Last week I spent a few days in Orlando at a very interesting meeting. The GE Foundation convened a relatively small group of business leaders, not-for-profits, and state and federal Department of Education folks to talk about Common Core Standards for College and Career Readiness.
First, about the K-12 Standards. Here is the mission: The Common Core State Standards provide a consistent, clear understanding of what students are expected to learn, so teachers and parents know what they need to do to help them. The standards are designed to be robust and relevant to the real world, reflecting the knowledge and skills that our young people need for success in college and careers. With American students fully prepared for the future, our communities will be best positioned to compete successfully in the global economy.
The Standards developed so far include math and literacy. Forty-six states have pledged to adopt the Standards by 2014 and the New York school district has been in pilot stage.
Second, this is big! It will dramatically change K-12 education for the better (in my humble opinion). One thing that I particularly like about the initiative is that it focuses on mastery of skills — not just knowledge and memorization. It goes deep into smaller bits of information before moving on to the next, more complex concepts. That’s the good news.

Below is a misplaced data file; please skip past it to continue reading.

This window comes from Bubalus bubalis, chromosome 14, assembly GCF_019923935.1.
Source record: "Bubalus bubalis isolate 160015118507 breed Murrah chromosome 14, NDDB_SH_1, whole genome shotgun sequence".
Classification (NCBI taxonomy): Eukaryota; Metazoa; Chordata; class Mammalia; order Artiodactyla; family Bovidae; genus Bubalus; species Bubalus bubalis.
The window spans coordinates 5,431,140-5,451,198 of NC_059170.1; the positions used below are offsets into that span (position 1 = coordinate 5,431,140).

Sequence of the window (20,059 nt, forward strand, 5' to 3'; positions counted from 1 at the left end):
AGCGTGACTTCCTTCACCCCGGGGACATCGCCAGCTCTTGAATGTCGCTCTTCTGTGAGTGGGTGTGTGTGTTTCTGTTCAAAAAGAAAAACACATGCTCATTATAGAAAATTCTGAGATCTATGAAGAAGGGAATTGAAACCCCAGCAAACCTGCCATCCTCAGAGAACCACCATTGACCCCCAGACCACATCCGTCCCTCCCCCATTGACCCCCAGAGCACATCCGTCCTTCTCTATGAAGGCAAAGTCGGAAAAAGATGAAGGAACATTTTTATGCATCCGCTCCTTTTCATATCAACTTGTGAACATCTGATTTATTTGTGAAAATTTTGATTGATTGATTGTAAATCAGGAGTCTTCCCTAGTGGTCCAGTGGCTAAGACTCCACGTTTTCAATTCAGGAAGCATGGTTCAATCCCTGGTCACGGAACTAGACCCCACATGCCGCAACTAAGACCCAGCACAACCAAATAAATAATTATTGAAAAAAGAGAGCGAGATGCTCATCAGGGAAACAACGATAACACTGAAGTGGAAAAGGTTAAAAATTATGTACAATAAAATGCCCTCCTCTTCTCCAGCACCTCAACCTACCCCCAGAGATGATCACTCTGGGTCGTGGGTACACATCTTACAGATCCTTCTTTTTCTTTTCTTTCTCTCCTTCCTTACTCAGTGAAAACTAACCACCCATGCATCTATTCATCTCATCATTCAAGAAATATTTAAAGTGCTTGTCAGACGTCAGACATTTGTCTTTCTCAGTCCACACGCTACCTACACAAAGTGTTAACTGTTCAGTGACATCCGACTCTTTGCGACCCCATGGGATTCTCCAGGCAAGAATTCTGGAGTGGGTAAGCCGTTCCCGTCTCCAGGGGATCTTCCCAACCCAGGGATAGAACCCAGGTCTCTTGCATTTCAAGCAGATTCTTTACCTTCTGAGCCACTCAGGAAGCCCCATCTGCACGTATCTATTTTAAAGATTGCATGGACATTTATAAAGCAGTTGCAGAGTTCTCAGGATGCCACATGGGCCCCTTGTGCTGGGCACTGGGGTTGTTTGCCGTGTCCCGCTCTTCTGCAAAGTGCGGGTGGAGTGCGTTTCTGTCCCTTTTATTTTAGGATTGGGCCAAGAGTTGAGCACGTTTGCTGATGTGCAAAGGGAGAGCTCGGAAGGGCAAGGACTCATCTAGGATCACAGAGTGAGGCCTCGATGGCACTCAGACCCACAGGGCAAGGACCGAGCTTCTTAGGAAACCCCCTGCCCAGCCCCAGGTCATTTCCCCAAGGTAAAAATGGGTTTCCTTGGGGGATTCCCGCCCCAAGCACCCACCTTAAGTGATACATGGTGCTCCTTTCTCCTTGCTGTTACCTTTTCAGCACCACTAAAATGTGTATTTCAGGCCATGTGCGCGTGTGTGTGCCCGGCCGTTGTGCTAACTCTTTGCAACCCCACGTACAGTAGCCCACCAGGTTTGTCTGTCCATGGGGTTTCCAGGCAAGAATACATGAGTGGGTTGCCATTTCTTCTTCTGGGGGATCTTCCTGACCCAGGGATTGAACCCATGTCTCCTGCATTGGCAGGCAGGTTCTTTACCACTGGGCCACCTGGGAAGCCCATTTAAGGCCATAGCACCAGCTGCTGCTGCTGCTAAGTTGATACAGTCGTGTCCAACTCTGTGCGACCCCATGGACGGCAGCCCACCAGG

But the bad news is, curricula will change. Teachers will have to be trained. Assessments will be more meaningful, but the scores — particularly early on — may be lower. Parents will have to get on board. School Administrators will lose some autonomy. The list of challenges goes on and on.
My interest in the initiative echoes that of the GE Foundation as well as all the business leaders present at the meeting. We are facing a talent shortage right now and we know it will get way worse before it gets better. Every business and every community needs a career-ready workforce, so we need to do everything we can to help young people prepare for either a sustainable job or post-secondary education.
So finally, do me a big favor, please. Watch for news of this initiative in your local community. Learn everything you can about it. Then support it!